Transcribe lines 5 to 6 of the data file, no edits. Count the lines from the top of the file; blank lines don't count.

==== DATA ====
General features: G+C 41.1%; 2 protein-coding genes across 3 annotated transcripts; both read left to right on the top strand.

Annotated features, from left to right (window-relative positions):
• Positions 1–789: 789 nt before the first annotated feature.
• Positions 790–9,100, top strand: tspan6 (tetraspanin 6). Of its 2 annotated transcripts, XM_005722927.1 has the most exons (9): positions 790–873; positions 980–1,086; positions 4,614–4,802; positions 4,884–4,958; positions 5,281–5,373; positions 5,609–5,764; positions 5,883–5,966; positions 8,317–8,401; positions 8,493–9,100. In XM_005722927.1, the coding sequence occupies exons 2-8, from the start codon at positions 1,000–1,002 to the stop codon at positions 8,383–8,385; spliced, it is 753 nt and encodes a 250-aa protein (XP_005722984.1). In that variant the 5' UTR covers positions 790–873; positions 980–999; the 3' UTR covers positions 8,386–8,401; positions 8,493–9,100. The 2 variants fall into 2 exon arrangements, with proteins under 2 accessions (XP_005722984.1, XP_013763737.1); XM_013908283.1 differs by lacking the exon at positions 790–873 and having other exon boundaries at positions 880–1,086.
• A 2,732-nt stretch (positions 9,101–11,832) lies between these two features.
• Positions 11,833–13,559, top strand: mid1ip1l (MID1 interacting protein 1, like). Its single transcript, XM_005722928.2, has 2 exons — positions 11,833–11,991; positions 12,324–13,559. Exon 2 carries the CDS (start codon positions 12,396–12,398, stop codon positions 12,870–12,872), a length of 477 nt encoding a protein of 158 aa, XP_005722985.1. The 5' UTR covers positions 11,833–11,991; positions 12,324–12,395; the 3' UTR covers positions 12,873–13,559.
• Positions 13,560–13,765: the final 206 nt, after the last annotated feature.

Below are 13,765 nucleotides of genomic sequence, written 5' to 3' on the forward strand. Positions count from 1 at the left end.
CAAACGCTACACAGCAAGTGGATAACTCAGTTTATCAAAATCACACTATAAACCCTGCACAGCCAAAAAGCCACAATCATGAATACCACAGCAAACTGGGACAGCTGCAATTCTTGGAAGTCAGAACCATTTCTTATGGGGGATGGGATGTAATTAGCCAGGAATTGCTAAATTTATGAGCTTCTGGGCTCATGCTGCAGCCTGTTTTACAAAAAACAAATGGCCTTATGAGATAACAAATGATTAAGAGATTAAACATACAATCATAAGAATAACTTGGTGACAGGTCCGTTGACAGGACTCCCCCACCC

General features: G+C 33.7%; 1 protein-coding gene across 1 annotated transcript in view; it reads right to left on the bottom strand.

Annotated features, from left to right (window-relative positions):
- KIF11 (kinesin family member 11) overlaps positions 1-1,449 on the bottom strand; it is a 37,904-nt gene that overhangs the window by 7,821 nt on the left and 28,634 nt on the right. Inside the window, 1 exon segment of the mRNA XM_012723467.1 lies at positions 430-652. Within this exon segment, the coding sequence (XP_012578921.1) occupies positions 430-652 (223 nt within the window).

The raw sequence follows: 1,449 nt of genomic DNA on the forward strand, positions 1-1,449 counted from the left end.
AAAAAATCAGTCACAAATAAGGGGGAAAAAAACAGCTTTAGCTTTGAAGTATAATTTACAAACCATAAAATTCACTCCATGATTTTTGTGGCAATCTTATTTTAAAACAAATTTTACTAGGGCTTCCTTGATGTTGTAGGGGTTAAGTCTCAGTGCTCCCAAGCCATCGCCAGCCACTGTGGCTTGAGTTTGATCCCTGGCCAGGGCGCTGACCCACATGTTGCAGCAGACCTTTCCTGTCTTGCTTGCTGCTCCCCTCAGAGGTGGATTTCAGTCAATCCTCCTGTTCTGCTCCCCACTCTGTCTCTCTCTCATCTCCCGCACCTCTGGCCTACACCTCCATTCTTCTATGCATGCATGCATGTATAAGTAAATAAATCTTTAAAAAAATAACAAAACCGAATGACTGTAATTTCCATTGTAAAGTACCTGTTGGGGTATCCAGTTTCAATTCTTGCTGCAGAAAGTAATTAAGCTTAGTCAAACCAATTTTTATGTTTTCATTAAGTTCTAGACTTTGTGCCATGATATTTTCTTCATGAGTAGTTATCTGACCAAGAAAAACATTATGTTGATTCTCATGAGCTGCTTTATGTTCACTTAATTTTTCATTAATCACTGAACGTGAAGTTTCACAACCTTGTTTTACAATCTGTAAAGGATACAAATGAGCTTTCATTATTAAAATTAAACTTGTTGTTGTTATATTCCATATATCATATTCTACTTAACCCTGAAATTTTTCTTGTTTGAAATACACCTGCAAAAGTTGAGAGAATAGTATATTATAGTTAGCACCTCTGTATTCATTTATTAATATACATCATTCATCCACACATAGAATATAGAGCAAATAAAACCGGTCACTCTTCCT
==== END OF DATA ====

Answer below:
• A 2,732-nt stretch (positions 9,101–11,832) lies between these two features.
• Positions 11,833–13,559, top strand: mid1ip1l (MID1 interacting protein 1, like). Its single transcript, XM_005722928.2, has 2 exons — positions 11,833–11,991; positions 12,324–13,559. Exon 2 carries the CDS (start codon positions 12,396–12,398, stop codon positions 12,870–12,872), a length of 477 nt encoding a protein of 158 aa, XP_005722985.1. The 5' UTR covers positions 11,833–11,991; positions 12,324–12,395; the 3' UTR covers positions 12,873–13,559.